Joburg, Jozi, Egoli, Johussleburg, etc. Johannesburg is known by a few more monikers asides from the aforementioned ones. This megacity is South Africa’s biggest and busiest city. Established in the late 1880s on the back of migrant mining activities, it is a city as vibrant as can be imagined for a megacity; a city full of hope, trauma and possibilities, each in a substantial measure. It is this sprawling city that Joburg Noir is set in. A collection of 20 short stories that explore and illuminate the very plural nature of the cosmopolitan city.
Joburg Noir, like most short story collections, has hits and misses. In its favour, there are lots of hits and very few misses. I found some of the stories to be very impressive hits. I particularly enjoyed Weep For Me, Willow by Fred Khumalo, Dreams and Others Deceptions by Keletso Mopai, Nineteen Questions by Nkateko Masinga and The Airport Project by Styles Lucas Ledwaba. In typical Noir fashion, these hits and a few others expose the underbelly of the city – be it corruption, crime, xenophobia or the decay of public infrastructure. More than these, Joburg Noir has an eclectic mix of stories that relive the past and explore the present while pointing the way to a future that serves as a warning. In these stories hopes are dashed, dreams are extinguished and yet in some, hope is rekindled. Like the city, the stories explore the plurality of the city.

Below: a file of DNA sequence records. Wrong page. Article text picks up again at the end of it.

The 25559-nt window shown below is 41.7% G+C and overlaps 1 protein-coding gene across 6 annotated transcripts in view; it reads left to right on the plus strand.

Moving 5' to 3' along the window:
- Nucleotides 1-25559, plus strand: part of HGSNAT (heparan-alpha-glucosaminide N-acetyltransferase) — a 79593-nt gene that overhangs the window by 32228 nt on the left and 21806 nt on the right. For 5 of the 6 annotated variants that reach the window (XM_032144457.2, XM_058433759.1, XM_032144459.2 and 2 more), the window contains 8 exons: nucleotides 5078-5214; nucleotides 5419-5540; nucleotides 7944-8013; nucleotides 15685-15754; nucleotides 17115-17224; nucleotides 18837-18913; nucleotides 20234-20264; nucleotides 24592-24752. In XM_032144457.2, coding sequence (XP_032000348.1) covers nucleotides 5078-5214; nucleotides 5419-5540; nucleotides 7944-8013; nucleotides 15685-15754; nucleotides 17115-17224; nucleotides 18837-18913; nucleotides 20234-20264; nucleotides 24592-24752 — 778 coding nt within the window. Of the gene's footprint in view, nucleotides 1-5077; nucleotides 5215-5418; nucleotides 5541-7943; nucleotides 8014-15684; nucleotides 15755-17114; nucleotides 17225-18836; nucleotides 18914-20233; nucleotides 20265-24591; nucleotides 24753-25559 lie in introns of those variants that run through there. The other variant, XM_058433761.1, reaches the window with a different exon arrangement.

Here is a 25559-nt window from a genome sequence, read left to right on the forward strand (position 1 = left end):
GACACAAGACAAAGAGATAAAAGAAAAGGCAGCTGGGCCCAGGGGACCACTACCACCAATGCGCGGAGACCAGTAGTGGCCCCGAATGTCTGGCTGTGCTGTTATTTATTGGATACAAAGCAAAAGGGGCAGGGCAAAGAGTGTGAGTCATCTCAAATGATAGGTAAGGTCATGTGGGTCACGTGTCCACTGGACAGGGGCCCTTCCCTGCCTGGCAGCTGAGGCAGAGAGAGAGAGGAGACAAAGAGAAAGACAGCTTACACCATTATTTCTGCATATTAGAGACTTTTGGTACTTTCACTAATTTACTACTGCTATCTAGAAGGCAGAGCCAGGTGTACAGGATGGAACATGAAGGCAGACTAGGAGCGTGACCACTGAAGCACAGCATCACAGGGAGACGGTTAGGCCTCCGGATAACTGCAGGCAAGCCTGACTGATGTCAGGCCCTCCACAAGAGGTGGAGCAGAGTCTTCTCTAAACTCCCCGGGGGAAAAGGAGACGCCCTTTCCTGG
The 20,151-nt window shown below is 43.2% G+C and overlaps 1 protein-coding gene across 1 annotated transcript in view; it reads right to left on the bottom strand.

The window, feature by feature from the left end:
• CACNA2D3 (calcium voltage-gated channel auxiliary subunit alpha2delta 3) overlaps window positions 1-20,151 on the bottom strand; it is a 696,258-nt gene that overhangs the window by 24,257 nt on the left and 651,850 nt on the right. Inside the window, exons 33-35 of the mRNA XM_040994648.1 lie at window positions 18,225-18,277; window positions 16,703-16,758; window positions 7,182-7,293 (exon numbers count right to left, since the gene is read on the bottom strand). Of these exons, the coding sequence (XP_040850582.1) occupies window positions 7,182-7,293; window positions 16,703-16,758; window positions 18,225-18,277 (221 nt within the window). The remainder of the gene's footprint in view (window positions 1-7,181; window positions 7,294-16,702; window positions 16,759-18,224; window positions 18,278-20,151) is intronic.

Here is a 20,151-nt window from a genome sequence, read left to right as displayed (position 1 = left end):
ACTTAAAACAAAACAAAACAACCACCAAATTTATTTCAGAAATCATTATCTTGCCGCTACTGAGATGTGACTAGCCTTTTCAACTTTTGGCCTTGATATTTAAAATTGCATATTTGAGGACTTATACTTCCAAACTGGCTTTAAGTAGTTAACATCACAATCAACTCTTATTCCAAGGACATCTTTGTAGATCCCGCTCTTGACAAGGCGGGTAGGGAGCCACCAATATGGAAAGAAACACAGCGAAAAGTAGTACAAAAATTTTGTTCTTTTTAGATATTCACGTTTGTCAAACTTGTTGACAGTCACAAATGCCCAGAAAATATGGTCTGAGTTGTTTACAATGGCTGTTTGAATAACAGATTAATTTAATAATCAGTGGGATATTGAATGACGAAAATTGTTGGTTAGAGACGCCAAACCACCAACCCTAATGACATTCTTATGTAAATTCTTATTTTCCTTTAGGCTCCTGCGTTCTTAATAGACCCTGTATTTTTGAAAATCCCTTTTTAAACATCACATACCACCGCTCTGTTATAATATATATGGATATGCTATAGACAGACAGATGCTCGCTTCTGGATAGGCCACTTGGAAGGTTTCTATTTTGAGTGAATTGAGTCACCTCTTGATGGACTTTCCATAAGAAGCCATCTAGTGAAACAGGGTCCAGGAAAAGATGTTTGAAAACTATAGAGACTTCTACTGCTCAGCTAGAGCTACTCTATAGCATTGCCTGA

The only issue I had was that a few (three) of the stories felt more like essays than fiction. As much as they conveyed the nostalgia of the writers, they lacked any air of fictionality and felt misplaced in the midst of the fictional narratives of the other stories. In all, this was a very decent collection and anyone who enjoyed Lagos Noir should enjoy this too. Recommended.